Thanks to Universal Pictures we had a chance to see ‘The Mummy’ before its national release. This is our review of the movie, but as usual, no matter what we say, we still recommend you to go and see it at your local cinema because there is no better critic than yourself!
The “remake of the original remake” “The Mummy” (staring Brendan Fraser and Rachel Weisz) is finally here. Tom Cruise is, well, Tom Cruise, playing the same action hero role he’s played since the early 2000s. This remake is the first of the Universal “Dark Universe” franchise. Universal Studios is remaking the horror/monster classics of the last century. Reboots of Frankenstein, staring Javier Bardem, and The Invisible Man, starring Johnny Depp are also in the works.
Unlike its predecessors, “The Mummy” is set in the present era and centres around Nick Morton (Cruise), an ex-military grifter working in the Middle East. After a military operation’s explosion brings to light an undiscovered ancient Egyptian tomb, Nick and archaeologist Jenny Hasely (Annabelle Wallis) come face to face with an ancient mummy (Sofia Boutella). This ancient force attaches itself to Nick, throwing him into a new world of monsters and evil. Cue Russel Crowe as Dr Henry Jekyll, who introduces both Nick and the audience into this monstrous dark universe.
“The Mummy” definitely delivers great action scenes, fun stunts, funny moments and does keep the audience on the edge of their seats with some jump scares. Despite the silliness, the film has a good pace and is engaging. Tom Cruise plays the role of the charismatic, charming leading man well, but it’s not a huge leap for him. As a film, it’s probably most suitable for teen audiences and is a good watch purely for its schlocky elements. However, for some reason, Cruise occasionally changes his tone and sometimes tries to be less like Ethan Hunt and more like Brendan Fraser (really?).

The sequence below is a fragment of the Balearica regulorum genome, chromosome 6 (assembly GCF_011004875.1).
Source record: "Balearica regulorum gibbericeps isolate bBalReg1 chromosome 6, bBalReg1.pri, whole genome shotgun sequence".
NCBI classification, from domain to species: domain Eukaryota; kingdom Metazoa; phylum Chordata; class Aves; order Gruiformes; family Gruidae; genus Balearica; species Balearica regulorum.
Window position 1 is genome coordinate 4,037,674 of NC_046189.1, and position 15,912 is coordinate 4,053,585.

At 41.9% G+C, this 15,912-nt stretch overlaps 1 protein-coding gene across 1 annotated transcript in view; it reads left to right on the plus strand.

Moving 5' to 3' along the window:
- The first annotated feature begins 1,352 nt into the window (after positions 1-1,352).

“The Mummy” doesn’t have the charm of the original series of reboots (excluding the third film with its idiotic yetis and the amazing Jet Li getting his arse kicked by Brendan Fraser…really?). The comedy feels forced and detracts from the intensity of some situations. It feels like the three main actors – Cruise, Wallis and Crowe are all in different films. Cruise at times plays his character for laughs, meanwhile Wallis (the archaeologist) plays the situations seriously. The dynamic between these characters feels off. Annabelle Wallis is a relative newcomer, best known for the horror film Annabelle. She is miscast. She looks incredibly awkward and uncomfortable in the film and doesn’t have a good sense of comic timing. Meanwhile Russel Crowe is good in his portrayal of the well-known Jekyll/Hyde character and the “boss” of the underground monster program. It was hard, though, to take Russel Crowe’s corny ‘English’ Mr Hyde and his monster program very seriously.
The films inability to create strong tension and a true sense of panic and chaos was its downfall. Sofia Boutella as the evil mummy played the part well, and for most of the film she’s the highlight. However, there wasn’t a strong sense of fear generated by her character, mostly because of the predictable story-line that feels like a mix between 2003’s “The League of Extraordinary Gentlemen” and Michael Jackson’s video clip for “Thriller” (enter the zombie-looking-mummy cops). At times it was hard to see the Mummy as evil and she wasn’t portrayed scarily enough to have a lasting impact, especially because for most of the film she is chained or trying to perform surrounded by a ridiculous amount of CGI. With the lack of tension, it was hard to sympathise with the Cruise character at all.
Although it has its faults, The Mummy can be an enjoyable film if you lower you expectations. It is fun, action-packed and can be enjoyed by the whole family. It’s a bittersweet treat, that only makes you wonder why Hollywood don’t look at its classic films like Boris Karloff‘s The Mummy (1932) more carefully to get things right. Seriously, how hard can it be?
“The Mummy” – In Cinemas Now!